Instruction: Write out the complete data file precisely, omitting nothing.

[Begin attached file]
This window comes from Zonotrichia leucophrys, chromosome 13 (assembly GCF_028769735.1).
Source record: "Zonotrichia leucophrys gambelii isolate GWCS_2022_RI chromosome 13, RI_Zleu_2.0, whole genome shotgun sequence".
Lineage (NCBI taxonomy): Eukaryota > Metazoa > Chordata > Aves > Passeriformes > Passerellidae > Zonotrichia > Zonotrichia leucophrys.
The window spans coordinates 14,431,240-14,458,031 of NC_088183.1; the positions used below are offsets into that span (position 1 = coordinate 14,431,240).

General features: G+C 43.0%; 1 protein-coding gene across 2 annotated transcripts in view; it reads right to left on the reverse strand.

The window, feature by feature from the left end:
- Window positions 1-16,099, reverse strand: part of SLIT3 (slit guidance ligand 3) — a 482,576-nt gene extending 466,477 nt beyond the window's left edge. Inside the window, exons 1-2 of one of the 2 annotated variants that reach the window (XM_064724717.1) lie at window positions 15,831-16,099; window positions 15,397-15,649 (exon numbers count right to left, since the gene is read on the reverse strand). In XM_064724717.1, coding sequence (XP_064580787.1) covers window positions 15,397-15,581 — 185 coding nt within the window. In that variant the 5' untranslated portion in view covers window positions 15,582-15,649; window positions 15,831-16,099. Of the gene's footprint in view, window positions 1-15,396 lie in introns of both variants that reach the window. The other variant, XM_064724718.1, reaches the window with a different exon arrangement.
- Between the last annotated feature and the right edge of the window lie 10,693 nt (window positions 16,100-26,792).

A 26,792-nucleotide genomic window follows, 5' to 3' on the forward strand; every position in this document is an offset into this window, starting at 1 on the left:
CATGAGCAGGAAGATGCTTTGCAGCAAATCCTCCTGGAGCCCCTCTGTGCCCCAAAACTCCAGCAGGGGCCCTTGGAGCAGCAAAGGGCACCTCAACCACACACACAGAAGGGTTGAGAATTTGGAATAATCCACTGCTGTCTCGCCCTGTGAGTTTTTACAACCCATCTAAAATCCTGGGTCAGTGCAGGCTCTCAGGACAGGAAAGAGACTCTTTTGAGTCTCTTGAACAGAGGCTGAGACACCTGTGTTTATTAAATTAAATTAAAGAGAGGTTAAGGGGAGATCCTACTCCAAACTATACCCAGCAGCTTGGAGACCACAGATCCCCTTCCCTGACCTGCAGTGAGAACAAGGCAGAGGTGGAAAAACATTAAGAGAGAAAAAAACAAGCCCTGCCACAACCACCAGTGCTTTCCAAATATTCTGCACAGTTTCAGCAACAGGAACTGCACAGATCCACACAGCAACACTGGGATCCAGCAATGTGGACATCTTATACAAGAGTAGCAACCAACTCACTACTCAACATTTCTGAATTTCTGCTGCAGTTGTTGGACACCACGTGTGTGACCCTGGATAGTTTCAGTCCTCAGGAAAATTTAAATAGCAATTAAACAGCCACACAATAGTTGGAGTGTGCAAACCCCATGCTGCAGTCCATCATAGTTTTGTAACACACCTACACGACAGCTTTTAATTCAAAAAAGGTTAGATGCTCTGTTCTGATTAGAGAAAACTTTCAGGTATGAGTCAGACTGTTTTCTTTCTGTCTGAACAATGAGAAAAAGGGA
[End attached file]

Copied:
This window comes from Zonotrichia leucophrys, chromosome 13 (assembly GCF_028769735.1).
Source record: "Zonotrichia leucophrys gambelii isolate GWCS_2022_RI chromosome 13, RI_Zleu_2.0, whole genome shotgun sequence".
Lineage (NCBI taxonomy): Eukaryota > Metazoa > Chordata > Aves > Passeriformes > Passerellidae > Zonotrichia > Zonotrichia leucophrys.
The window spans coordinates 14,431,240-14,458,031 of NC_088183.1; the positions used below are offsets into that span (position 1 = coordinate 14,431,240).

General features: G+C 43.0%; 1 protein-coding gene across 2 annotated transcripts in view; it reads right to left on the reverse strand.

The window, feature by feature from the left end:
- Window positions 1-16,099, reverse strand: part of SLIT3 (slit guidance ligand 3) — a 482,576-nt gene extending 466,477 nt beyond the window's left edge. Inside the window, exons 1-2 of one of the 2 annotated variants that reach the window (XM_064724717.1) lie at window positions 15,831-16,099; window positions 15,397-15,649 (exon numbers count right to left, since the gene is read on the reverse strand). In XM_064724717.1, coding sequence (XP_064580787.1) covers window positions 15,397-15,581 — 185 coding nt within the window. In that variant the 5' untranslated portion in view covers window positions 15,582-15,649; window positions 15,831-16,099. Of the gene's footprint in view, window positions 1-15,396 lie in introns of both variants that reach the window. The other variant, XM_064724718.1, reaches the window with a different exon arrangement.
- Between the last annotated feature and the right edge of the window lie 10,693 nt (window positions 16,100-26,792).

A 26,792-nucleotide genomic window follows, 5' to 3' on the forward strand; every position in this document is an offset into this window, starting at 1 on the left:
CATGAGCAGGAAGATGCTTTGCAGCAAATCCTCCTGGAGCCCCTCTGTGCCCCAAAACTCCAGCAGGGGCCCTTGGAGCAGCAAAGGGCACCTCAACCACACACACAGAAGGGTTGAGAATTTGGAATAATCCACTGCTGTCTCGCCCTGTGAGTTTTTACAACCCATCTAAAATCCTGGGTCAGTGCAGGCTCTCAGGACAGGAAAGAGACTCTTTTGAGTCTCTTGAACAGAGGCTGAGACACCTGTGTTTATTAAATTAAATTAAAGAGAGGTTAAGGGGAGATCCTACTCCAAACTATACCCAGCAGCTTGGAGACCACAGATCCCCTTCCCTGACCTGCAGTGAGAACAAGGCAGAGGTGGAAAAACATTAAGAGAGAAAAAAACAAGCCCTGCCACAACCACCAGTGCTTTCCAAATATTCTGCACAGTTTCAGCAACAGGAACTGCACAGATCCACACAGCAACACTGGGATCCAGCAATGTGGACATCTTATACAAGAGTAGCAACCAACTCACTACTCAACATTTCTGAATTTCTGCTGCAGTTGTTGGACACCACGTGTGTGACCCTGGATAGTTTCAGTCCTCAGGAAAATTTAAATAGCAATTAAACAGCCACACAATAGTTGGAGTGTGCAAACCCCATGCTGCAGTCCATCATAGTTTTGTAACACACCTACACGACAGCTTTTAATTCAAAAAAGGTTAGATGCTCTGTTCTGATTAGAGAAAACTTTCAGGTATGAGTCAGACTGTTTTCTTTCTGTCTGAACAATGAGAAAAAGGGA